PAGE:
Research Horizons Magazine
To help developers and communities get a better grip on this multifaceted
subject, the Georgia Tech Research
Institute (GTRI) recently launched the Center for Sustainable Urban
"The revitalization of urban communities isn't just about designing buildings," says Bob Schmitter, a senior research scientist at GTRI and director of the new center. "It's a complicated mix of environmental, economic and social issues. If we can get developers and communities to think about these interrelationships and the cumulative impact of a project, such as how it affects the people who work and live in an area, then chances for that project's success will increase dramatically."
CSUR concentrates on the revitalization of existing properties, such
as brownfields, adaptive reuse and infill development. Housed within GTRI's
Environment and Materials Laboratory, the new center will provide
a formal mechanism to tap different resources at Georgia Tech, supporting
urban redevelopment in three ways:
Education. "University research isn't always disseminated
to people who can use it," Schmitter says. "We want to help
deliver knowledge to a variety of participants -- architects, attorneys,
policymakers -- so those people can better understand what's going on
and make decisions that are economically, environmentally and socially
friendly. For example, what would be the best use of a property, and how
does it factor into job creation?"
Research. CSUR will provide assistance to university researchers and also conduct research projects of its own. Two current projects include:
Technical assistance. CSUR will help communities with cleanup of hazardous waste sites and brownfields (properties contaminated by past industrial or commercial activities, such as an old gas station with a leaky oil tank).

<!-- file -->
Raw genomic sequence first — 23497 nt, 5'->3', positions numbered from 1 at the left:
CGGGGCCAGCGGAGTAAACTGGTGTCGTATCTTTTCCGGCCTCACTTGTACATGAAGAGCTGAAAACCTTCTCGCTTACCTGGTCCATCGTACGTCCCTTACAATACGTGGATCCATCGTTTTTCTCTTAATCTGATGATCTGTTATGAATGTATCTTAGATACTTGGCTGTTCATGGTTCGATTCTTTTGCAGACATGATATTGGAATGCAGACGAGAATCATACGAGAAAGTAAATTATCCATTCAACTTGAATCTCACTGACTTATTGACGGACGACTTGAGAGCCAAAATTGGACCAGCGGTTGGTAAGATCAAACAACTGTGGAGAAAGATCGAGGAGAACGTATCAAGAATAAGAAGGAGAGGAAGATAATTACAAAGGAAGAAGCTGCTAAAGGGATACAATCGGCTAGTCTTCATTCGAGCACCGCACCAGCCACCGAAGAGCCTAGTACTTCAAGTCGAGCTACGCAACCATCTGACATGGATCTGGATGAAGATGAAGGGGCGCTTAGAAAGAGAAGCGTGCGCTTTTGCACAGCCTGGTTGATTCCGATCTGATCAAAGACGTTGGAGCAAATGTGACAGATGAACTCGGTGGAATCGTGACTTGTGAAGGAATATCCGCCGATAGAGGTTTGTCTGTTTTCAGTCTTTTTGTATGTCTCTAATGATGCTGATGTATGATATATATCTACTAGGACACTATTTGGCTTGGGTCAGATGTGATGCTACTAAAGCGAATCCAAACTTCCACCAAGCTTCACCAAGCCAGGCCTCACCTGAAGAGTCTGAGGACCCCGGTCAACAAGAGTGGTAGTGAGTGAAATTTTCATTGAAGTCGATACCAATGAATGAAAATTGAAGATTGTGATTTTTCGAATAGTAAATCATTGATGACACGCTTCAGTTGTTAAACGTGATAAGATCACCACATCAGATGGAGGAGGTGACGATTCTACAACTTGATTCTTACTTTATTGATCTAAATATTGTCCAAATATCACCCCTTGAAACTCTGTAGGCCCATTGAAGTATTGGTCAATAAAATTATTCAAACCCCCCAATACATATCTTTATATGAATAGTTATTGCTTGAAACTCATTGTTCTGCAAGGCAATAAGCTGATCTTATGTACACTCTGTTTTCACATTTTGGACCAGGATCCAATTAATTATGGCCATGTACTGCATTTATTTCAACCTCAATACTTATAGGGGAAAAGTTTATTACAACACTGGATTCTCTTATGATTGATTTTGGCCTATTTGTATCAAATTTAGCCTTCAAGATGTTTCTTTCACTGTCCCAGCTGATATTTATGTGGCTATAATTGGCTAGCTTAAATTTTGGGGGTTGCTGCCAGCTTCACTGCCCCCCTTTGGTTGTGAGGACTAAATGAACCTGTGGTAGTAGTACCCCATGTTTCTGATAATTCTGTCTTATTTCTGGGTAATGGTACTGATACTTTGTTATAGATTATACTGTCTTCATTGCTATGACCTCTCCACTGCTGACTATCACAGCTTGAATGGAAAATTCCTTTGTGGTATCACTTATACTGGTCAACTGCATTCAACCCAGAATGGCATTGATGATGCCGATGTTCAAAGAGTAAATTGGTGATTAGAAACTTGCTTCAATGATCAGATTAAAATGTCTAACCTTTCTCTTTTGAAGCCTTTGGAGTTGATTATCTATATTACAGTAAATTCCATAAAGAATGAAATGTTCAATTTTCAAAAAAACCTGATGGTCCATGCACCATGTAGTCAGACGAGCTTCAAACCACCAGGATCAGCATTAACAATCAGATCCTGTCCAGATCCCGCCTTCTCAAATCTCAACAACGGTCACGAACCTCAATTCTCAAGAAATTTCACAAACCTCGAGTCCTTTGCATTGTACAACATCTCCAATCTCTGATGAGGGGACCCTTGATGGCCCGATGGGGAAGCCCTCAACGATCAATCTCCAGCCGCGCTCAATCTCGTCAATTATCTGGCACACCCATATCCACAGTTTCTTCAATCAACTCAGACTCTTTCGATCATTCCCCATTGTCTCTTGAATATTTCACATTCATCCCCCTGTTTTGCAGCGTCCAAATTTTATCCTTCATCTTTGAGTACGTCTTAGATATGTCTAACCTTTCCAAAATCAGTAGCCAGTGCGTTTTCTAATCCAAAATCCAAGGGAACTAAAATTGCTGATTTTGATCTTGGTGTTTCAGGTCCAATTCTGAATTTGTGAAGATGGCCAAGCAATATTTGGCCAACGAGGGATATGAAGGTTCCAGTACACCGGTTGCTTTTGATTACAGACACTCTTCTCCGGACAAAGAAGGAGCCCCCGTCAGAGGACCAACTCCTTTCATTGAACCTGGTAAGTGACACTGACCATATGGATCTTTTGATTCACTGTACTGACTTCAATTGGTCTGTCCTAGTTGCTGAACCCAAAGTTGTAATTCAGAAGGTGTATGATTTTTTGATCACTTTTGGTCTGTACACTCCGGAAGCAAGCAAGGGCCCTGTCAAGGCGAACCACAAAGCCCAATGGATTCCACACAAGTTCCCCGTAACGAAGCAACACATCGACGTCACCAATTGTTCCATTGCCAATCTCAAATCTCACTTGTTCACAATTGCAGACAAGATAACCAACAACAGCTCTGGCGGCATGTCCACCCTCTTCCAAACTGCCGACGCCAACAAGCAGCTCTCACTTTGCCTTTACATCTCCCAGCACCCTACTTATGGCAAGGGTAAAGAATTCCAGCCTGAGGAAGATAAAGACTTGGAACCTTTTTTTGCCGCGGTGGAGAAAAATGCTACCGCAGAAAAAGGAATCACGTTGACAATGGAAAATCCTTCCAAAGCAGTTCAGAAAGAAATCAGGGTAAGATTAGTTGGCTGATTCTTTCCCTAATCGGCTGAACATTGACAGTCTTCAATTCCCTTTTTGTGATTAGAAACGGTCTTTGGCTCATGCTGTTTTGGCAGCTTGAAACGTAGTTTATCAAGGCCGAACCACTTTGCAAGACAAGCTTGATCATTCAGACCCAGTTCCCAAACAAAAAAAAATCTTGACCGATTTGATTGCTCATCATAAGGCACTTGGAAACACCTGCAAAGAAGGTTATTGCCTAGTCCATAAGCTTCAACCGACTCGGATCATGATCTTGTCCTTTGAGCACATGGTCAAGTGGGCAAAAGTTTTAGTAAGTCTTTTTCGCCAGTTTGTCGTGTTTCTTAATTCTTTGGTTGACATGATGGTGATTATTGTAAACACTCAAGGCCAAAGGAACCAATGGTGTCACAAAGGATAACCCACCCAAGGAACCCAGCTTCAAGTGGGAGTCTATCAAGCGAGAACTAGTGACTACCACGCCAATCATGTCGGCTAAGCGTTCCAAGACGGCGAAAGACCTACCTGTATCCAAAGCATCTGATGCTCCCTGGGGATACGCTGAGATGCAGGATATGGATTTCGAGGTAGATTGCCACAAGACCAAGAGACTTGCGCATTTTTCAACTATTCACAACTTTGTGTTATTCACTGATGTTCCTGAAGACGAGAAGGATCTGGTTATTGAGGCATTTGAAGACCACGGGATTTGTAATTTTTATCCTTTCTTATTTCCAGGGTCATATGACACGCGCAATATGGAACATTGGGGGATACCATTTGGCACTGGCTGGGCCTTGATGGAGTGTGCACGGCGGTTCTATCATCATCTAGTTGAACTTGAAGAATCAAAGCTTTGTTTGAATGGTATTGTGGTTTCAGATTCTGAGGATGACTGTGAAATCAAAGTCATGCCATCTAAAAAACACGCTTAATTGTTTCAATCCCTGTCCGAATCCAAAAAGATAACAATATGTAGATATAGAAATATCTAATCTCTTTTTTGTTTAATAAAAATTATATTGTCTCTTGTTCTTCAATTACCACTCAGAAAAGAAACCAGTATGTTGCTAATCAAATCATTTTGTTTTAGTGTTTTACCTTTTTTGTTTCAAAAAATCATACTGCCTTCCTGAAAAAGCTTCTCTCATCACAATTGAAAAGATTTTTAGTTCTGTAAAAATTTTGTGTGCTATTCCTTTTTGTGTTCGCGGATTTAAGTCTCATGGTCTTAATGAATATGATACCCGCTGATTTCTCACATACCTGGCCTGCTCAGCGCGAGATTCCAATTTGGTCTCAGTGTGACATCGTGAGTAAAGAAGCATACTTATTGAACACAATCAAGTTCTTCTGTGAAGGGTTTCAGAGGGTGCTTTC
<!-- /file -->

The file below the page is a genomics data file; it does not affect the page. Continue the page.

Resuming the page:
"It doesn't have to be a Superfund issue," Schmitter notes, referring to those seriously contaminated sites that are eligible for federal cleanup funds. "A community may have a garbage dump in its backyard. We can tell people how to get involved in the cleanup process."
CSUR's first major undertaking is to assist Jacoby
Development Inc. (JDI) with Atlantic
Station, its 138-acre, mixed-use project in Atlanta's Midtown neighborhood.
A combination of retail, office and residential, Atlantic Station sits
on the former site of Atlantic Steel mill. What once was one of Georgia's
largest brownfields is now a model for sustainable redevelopment, using
building practices and construction materials that will reduce pollution
and energy consumption.
Among cutting-edge innovations, JDI is investigating the use of a plasma
pyrolysis gasification system that uses plasma arc technology. This technology
creates a form of "artificial lightning," using electricity
to convert an ionized gas, such as air, into a plasma state. The extremely
hot plasma temperature (three times hotter than fossil fuels and hotter
than the surface of the sun) can gasify organic wastes into low-BTU fuel
gases and melt inorganic wastes into an inert rock-like glassy residue.
All contaminants would be treated, and the volume considerably reduced.
The rock-like residue can be used as road gravel, aggregate or bricks.
In the process of vitrifying waste, electrical energy can be created from
the low-BTU fuel gases. About half of the energy would run the system,
and the other half would go into a power grid.
"JDI's main interest in this technology is the ability to dispose
of the municipal solid waste at Atlantic Station, Georgia Tech and other
areas so the waste doesn't have to go in a landfill," says Hilburn
O. Hillestad, JDI's senior vice president of environmental science and
senior vice president of environmental affairs at Atlantic Station. "If
such a system were available in Atlanta, it could provide substantial
environmental benefits to the city."
Because Georgia Tech has extensive research experience in plasma arc
technology, CSUR has helped JDI identify promising prototype systems that
are emerging in the marketplace.
"Georgia Tech has helped us develop relationships with the right
players," Hillestad says.
CSUR staff members have also played a role in developing goals and standards
at Atlantic Station for both overall development and tenant build-out
to maximize sustainability of the project. CSUR staff will continue to
work with Atlantic Station's development team to provide technical assistance
and applied research to support sustainability goals.
"We're very excited about CSUR," Hillestad adds. "Not only is urban revitalization a complicated issue, it's also time-consuming and expensive for developers. CSUR will provide a strong leadership presence and reduce the learning curve for developers by helping them conduct urban revitalization and better understand opportunities."
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